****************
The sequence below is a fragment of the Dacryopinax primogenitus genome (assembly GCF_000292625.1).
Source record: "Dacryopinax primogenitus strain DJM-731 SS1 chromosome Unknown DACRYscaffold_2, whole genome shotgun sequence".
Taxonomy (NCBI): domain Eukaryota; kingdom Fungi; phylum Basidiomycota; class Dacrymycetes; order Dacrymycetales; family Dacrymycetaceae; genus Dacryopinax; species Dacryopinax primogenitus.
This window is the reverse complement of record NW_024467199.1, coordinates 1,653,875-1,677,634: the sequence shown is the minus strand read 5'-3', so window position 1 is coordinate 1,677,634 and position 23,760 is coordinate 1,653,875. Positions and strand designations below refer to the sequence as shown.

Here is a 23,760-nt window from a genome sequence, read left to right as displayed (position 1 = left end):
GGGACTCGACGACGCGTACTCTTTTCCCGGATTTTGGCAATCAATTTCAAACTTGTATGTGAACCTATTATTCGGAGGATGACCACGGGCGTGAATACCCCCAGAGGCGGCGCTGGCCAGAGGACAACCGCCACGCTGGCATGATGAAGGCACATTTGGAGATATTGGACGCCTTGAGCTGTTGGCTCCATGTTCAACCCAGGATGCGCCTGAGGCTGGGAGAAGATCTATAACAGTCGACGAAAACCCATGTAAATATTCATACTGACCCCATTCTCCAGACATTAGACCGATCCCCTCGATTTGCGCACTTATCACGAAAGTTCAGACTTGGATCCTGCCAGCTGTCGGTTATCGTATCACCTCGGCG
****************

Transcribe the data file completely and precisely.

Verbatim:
The sequence below is a fragment of the Dacryopinax primogenitus genome (assembly GCF_000292625.1).
Source record: "Dacryopinax primogenitus strain DJM-731 SS1 chromosome Unknown DACRYscaffold_2, whole genome shotgun sequence".
Taxonomy (NCBI): domain Eukaryota; kingdom Fungi; phylum Basidiomycota; class Dacrymycetes; order Dacrymycetales; family Dacrymycetaceae; genus Dacryopinax; species Dacryopinax primogenitus.
This window is the reverse complement of record NW_024467199.1, coordinates 1,653,875-1,677,634: the sequence shown is the minus strand read 5'-3', so window position 1 is coordinate 1,677,634 and position 23,760 is coordinate 1,653,875. Positions and strand designations below refer to the sequence as shown.

Here is a 23,760-nt window from a genome sequence, read left to right as displayed (position 1 = left end):
GGGACTCGACGACGCGTACTCTTTTCCCGGATTTTGGCAATCAATTTCAAACTTGTATGTGAACCTATTATTCGGAGGATGACCACGGGCGTGAATACCCCCAGAGGCGGCGCTGGCCAGAGGACAACCGCCACGCTGGCATGATGAAGGCACATTTGGAGATATTGGACGCCTTGAGCTGTTGGCTCCATGTTCAACCCAGGATGCGCCTGAGGCTGGGAGAAGATCTATAACAGTCGACGAAAACCCATGTAAATATTCATACTGACCCCATTCTCCAGACATTAGACCGATCCCCTCGATTTGCGCACTTATCACGAAAGTTCAGACTTGGATCCTGCCAGCTGTCGGTTATCGTATCACCTCGGCG